Sanjay Puri Architects weaves its magic on a global platform
Sanjay Puri, Founder, Sanjay Puri Architects, is a leading architect in India today. His name is widely respected not just in the country but also overseas. Reversing the trend of foreign architects being called to India to design projects, Sanjay Puri is being sought out to lend his design expertise abroad. His avant-garde architectural style is truly unique and a true expression of his creativity. The essence of Puri's design theory is creating innovative design spaces that are contextual as well as sustainable. After having won the prestigious 3 MIPIM Architectural Review Future Projects Awards in Cannes in 2013 and the A+Architizer Award in New York, also in 2013, Sanjay Puri Architects' tally to date has gone up to 32 international architecture awards.
Tell us about some of your current projects overseas. We have won two large township projects in Spain and Montenegro; they are yet to begin, but we have commenced projects in Mauritius and Montenegro and finished few in Dubai and Abu Dhabi.
How was your experience working abroad as compared to working in India? Abroad, once the projects are detailed, submitted and approved, not a single deviation is permissible. It is followed by commencement of the construction on site. In India, we start off with submitting drawings followed by drawings of construction, making it a lengthy process.
Inter-¡national firms are very organised with skilled manpower, better quality and are faster compared to Indian counterparts.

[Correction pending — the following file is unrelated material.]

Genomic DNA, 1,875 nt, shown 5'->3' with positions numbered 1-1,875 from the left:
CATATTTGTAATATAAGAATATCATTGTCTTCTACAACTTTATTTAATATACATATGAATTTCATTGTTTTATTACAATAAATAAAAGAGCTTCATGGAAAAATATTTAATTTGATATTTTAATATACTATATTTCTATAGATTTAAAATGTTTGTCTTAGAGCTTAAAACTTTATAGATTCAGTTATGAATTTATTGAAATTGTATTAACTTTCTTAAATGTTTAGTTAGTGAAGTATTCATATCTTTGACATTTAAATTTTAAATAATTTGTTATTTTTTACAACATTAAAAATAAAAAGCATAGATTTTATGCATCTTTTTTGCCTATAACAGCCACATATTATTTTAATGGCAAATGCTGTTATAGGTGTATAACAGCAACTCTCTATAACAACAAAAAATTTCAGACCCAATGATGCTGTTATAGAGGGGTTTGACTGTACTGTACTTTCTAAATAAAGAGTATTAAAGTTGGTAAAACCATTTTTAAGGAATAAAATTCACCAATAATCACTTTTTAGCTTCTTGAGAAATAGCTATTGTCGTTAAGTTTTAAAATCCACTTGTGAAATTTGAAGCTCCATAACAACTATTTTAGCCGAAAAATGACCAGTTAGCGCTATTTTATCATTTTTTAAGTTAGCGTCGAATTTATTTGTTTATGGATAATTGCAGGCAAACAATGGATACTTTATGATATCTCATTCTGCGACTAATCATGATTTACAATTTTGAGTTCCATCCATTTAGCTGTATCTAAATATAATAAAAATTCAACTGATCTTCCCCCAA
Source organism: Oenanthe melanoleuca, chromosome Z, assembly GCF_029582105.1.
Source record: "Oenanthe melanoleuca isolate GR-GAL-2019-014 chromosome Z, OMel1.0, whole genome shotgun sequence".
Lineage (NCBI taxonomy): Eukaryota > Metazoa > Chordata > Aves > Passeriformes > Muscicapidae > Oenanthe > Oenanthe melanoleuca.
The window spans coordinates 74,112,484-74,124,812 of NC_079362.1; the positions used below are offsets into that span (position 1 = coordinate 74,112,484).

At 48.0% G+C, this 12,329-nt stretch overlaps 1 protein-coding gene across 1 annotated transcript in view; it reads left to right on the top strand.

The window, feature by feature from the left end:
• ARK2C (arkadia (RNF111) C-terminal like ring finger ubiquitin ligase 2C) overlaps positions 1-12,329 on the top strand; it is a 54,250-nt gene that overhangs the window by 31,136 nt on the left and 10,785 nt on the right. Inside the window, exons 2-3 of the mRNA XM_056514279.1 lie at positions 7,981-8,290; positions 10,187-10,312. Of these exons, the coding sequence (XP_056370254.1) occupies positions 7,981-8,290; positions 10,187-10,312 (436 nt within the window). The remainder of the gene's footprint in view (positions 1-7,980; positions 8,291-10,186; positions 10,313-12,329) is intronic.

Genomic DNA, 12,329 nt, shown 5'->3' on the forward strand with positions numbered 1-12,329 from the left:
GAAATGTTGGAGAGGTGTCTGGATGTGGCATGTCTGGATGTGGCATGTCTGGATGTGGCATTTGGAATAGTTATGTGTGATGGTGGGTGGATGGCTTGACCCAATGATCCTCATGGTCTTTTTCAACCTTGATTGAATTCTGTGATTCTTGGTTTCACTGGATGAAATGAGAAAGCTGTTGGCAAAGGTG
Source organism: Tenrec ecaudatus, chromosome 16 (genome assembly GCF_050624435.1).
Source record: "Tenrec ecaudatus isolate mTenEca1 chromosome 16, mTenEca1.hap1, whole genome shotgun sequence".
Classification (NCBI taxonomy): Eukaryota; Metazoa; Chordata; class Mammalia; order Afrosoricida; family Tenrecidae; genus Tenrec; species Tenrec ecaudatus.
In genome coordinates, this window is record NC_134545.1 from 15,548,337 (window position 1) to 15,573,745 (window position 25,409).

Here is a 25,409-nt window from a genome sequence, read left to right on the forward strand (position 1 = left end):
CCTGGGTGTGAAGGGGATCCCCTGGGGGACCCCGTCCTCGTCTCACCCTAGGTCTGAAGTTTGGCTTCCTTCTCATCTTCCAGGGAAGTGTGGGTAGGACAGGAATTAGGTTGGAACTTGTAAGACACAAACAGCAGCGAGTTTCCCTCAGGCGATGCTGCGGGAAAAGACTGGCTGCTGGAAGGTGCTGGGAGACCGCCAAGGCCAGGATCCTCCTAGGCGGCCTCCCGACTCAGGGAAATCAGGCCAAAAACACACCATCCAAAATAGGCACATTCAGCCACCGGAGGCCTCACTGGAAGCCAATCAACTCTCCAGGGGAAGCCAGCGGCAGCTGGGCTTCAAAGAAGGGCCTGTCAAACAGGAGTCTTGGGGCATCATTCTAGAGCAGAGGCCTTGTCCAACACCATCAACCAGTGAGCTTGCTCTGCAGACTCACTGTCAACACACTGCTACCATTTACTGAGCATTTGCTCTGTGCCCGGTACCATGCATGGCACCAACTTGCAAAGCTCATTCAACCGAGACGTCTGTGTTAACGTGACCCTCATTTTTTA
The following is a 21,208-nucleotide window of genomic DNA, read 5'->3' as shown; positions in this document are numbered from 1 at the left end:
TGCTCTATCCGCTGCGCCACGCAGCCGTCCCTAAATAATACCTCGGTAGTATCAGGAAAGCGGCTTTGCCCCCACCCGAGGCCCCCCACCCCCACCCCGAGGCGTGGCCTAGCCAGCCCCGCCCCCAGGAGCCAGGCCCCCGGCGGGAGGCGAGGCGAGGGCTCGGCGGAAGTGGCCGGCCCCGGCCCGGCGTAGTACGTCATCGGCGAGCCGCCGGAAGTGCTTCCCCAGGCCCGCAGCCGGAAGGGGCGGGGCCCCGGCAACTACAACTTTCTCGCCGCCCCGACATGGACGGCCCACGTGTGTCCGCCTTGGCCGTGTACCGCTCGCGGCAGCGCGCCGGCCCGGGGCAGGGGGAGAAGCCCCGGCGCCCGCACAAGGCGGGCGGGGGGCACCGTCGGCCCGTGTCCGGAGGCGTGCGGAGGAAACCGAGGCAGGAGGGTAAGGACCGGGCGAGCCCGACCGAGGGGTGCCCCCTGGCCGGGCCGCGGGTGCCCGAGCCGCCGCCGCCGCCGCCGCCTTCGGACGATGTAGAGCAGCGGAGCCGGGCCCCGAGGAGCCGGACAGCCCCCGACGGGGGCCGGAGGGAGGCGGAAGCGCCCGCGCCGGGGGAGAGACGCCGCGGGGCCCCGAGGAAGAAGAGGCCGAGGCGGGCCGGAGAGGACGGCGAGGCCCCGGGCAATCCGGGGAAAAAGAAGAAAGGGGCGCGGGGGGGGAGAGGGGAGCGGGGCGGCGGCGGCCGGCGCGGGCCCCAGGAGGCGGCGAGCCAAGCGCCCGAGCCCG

What is your design perspective in the Indian scenario? It is constantly evolving. However, commercial projects outweigh few of the genuine architectural spaces and it is definitely regrettable. India is witnessing rapid urban growth with tremendous opportunities to create interesting architecture but most projects, unfortunately, are being designed for commercial purpose with little thought given to climate, context and tradition.
Do your designs draw inspiration from India in any way? Each design is contextual to its location and consequently is not always inspired by India.
What are your influences for Indian projects? With regards to Indian projects, references to the Indian context are an integral part of the design.
Do you have projects in India that are inspired by traditional Indian architecture? We have designed 72 Screens in Jaipur inspired by the local jail and The Courtyards House in Beawar inspired by the traditional Indian courtyard. We are currently designing two hotels, one in adobe, influenced by mud houses in villages and another in bamboo, infused with our traditional construction methods.
And, one ultimate dream project that you are currently aspiring for? It would have to be a large public space or a mixed-use development, since these projects allow me to truly create a space that can be experienced by a large number of people.
Palmyra MauritiusIsland DreamsPalmyra is a building built and designed to be energy efficient, keeping in mind the island country's climate. This is a project on a beautiful river side plot with a large landscaped garden overlooking the hills beyond. The apartments built on this site are angled to overlook the garden below and the hills in the distance. The wind in Mauritius blows from the South East during the year and the apartments are largely oriented in the direction of the wind to facilitate cross ventilation and to craft energy efficient homes.